The seven year old sat glued to the TV.
This was the first summer he had watched organised cricket. He had played it for hours with the other children who lived in the compound on the sub-continent, until he watched the first test at the WACA he had not seen it at this level. Visiting his Grandparents in Australia, he had watched the TV with interest for as much of the tests in Perth, Brisbane and Adelaide as his parents (and grandparents) would allow.
Another over passed unscathed. A few more to the total, but it was still unlikely…
This match was different. His grandparents had taken him to see the second day of play live. England had been bowled out just on stumps the night before and the Aussies were batting. He had ridden the highs and lows of the day – his hero was out hooking first ball, but the wicketkeeper had scored a fifty to go with a couple of others from the batsmen. Like the Englishmen the previous day, they were all out right on stumps, a princely lead of three runs on the first innings.
A streaky shot and a few more to the total. There was just a possibility that they could what had seemed impossible.
The English second innings saw a third straight day where the innings finished just on stumps. England had been in trouble early but a couple of partnerships had made sure they posted a reasonable total – ten more than their first innings and seven more than the Aussies only innings. The match was set up for a stellar finish.
With the field pushed back, the batsman took another comfortable single to put the number eleven on strike. Another run closer.
The Aussie second innings had swung wildly from one side to the other. First the Aussies seemed in the best position, until the opening partnership was broken and then the captain fell cheaply again. A third wicket shortly afterwards had England in the box seat. However a fourth wicket partnership of 100 had seemed to settle the result. However both batsmen were out within two runs, and another couple of wickets 17 runs later left England in dominant position. Two more wickets fell as Border was given singles so that the English team could work on the tail.
An edge for four and against all odds, these two had taken Australia within one well hit shot of victory. The boy could hardly believe what he was watching.
The final pairing had come together needing 74 runs to win. Border had been out of form all series, and Thompson was not expected to last long. England had won the match. But the two Queenslanders had other ideas. Border was under very little pressure due to the English tactic of giving him runs in an effort to get to Thompson. Thommo for his part gritted it out, and even occasionally hit a half decent shot. For the first time in the game, a team survived to stumps. More than that the last pair had halved their target: 37 still to get.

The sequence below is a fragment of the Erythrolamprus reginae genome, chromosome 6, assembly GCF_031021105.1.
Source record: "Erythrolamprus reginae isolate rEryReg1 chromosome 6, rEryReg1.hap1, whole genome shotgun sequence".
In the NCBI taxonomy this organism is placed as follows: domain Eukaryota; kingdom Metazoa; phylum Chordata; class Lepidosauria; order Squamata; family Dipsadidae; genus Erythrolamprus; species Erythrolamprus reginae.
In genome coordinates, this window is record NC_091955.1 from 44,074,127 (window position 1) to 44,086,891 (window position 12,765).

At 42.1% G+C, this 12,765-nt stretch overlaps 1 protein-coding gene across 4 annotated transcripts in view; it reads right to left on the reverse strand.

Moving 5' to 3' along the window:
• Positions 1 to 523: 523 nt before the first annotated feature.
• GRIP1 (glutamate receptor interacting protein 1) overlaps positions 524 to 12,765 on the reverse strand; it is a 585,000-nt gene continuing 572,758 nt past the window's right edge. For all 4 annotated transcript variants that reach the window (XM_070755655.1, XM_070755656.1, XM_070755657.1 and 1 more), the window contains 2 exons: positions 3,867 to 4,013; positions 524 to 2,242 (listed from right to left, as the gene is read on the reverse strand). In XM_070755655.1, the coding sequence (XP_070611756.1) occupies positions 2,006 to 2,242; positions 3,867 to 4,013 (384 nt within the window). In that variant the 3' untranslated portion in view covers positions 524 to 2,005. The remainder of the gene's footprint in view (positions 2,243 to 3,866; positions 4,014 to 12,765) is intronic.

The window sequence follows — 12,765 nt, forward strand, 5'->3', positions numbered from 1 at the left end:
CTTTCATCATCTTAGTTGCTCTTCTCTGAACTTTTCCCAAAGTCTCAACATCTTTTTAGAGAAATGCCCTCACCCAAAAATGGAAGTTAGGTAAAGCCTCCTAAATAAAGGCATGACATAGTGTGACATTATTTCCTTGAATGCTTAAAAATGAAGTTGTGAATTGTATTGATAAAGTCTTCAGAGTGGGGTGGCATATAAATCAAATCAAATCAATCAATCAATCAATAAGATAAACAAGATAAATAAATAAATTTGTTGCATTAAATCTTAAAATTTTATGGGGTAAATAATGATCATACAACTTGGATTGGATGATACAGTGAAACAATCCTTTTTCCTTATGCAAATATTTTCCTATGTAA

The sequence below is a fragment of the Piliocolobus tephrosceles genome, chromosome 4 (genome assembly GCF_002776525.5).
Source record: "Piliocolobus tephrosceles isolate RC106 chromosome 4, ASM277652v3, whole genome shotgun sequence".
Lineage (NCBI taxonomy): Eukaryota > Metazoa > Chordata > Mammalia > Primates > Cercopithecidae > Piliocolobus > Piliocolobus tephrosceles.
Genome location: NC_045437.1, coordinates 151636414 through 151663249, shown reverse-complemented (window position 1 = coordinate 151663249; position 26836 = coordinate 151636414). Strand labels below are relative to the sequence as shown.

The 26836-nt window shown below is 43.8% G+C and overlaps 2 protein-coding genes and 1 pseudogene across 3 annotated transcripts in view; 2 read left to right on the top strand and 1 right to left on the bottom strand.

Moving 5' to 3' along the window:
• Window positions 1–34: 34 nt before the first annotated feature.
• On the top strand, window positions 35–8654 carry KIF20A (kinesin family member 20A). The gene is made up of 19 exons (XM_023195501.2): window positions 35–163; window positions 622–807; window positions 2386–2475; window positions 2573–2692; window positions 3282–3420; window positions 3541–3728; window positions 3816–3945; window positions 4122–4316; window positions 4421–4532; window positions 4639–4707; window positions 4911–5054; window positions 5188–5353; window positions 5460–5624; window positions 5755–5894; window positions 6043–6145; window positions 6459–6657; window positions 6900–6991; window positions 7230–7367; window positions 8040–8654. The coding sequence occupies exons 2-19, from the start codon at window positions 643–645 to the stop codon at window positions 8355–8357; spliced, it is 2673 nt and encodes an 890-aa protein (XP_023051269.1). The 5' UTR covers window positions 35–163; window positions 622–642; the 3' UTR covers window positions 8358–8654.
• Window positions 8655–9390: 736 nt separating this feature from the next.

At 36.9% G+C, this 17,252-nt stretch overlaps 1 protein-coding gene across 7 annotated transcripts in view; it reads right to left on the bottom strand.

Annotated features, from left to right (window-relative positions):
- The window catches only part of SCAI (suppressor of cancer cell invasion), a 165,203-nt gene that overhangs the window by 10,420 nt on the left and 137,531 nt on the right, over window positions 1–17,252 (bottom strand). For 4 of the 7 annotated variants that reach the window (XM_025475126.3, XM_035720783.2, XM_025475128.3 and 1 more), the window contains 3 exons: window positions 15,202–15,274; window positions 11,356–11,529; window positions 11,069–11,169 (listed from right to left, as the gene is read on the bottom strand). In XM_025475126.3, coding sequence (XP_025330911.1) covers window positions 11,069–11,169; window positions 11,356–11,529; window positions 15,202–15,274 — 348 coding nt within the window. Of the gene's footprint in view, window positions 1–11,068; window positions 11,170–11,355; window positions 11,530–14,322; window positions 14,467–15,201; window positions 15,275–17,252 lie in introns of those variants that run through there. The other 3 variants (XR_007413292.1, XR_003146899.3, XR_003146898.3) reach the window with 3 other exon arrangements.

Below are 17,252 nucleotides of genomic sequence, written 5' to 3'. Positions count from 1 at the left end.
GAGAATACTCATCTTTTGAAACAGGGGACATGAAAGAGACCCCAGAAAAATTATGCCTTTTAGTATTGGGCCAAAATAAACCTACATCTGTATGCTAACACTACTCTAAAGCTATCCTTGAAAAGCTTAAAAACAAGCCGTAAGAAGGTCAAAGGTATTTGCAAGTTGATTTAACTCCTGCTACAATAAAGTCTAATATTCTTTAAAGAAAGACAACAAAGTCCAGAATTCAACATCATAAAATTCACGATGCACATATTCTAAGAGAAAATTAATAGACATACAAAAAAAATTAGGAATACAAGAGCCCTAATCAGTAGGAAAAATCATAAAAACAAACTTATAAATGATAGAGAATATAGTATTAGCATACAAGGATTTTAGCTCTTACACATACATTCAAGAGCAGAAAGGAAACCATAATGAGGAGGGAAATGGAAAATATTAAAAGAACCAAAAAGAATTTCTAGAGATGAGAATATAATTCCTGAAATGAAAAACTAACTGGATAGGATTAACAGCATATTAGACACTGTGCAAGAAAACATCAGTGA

The tension was almost too much to bear. One ball was all it could take…either way.
Given that the day could end first ball, the gates were thrown open for the last day. After four days where the match had been so enthralling, 18000 people turned up to see the end. Millions more watched on TV. Border and Thompson had inched their way towards the target against the new ball.
Botham came on to bowl the 18th over of the day. Ball took the edge of Thompson’s bat. The boy’s heart went into his mouth. Dropped! … no… caught! England had won.
Tavare had dropped the catch at slip, but it had bounced up, not down, and Miller had come around behind him to complete the catch and a three run victory. All four innings had been completed with scores between 284 and 294. The match had been close throughout with the ascendancy moving backwards and forwards.
Even as a seven year old he knew that this was one of “those matches”, the extra special ones that make cricket such a joy (win or lose). He went on to watch many more of those matches- Australia and the West Indies in Adelaide 1993, The Ashes in Adelaide in 2006, Australia and Pakistan in Hobart in 1999, Trent Bridge 2013 just to mention a few- But it was the first of these that sealed his love for cricket.